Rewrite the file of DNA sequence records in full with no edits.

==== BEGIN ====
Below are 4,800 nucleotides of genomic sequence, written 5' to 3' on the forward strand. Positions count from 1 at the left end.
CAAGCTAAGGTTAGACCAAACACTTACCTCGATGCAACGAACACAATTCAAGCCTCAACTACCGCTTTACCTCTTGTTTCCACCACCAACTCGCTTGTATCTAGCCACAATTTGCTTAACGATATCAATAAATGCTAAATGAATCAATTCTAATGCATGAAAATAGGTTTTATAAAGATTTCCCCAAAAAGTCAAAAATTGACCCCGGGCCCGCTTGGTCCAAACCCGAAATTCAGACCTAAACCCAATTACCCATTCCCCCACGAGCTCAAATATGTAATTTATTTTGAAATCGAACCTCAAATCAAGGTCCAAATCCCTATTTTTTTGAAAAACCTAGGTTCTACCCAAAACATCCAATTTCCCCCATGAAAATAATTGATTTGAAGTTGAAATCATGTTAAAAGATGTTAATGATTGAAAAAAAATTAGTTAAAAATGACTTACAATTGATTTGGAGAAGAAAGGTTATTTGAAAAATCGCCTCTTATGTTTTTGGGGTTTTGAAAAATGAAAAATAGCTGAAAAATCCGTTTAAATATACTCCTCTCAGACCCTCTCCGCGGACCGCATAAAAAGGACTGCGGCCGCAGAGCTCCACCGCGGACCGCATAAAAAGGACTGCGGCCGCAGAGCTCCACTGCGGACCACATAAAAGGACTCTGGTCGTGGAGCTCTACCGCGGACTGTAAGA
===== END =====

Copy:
Below are 4,800 nucleotides of genomic sequence, written 5' to 3' on the forward strand. Positions count from 1 at the left end.
CAAGCTAAGGTTAGACCAAACACTTACCTCGATGCAACGAACACAATTCAAGCCTCAACTACCGCTTTACCTCTTGTTTCCACCACCAACTCGCTTGTATCTAGCCACAATTTGCTTAACGATATCAATAAATGCTAAATGAATCAATTCTAATGCATGAAAATAGGTTTTATAAAGATTTCCCCAAAAAGTCAAAAATTGACCCCGGGCCCGCTTGGTCCAAACCCGAAATTCAGACCTAAACCCAATTACCCATTCCCCCACGAGCTCAAATATGTAATTTATTTTGAAATCGAACCTCAAATCAAGGTCCAAATCCCTATTTTTTTGAAAAACCTAGGTTCTACCCAAAACATCCAATTTCCCCCATGAAAATAATTGATTTGAAGTTGAAATCATGTTAAAAGATGTTAATGATTGAAAAAAAATTAGTTAAAAATGACTTACAATTGATTTGGAGAAGAAAGGTTATTTGAAAAATCGCCTCTTATGTTTTTGGGGTTTTGAAAAATGAAAAATAGCTGAAAAATCCGTTTAAATATACTCCTCTCAGACCCTCTCCGCGGACCGCATAAAAAGGACTGCGGCCGCAGAGCTCCACCGCGGACCGCATAAAAAGGACTGCGGCCGCAGAGCTCCACTGCGGACCACATAAAAGGACTCTGGTCGTGGAGCTCTACCGCGGACTGTAAGA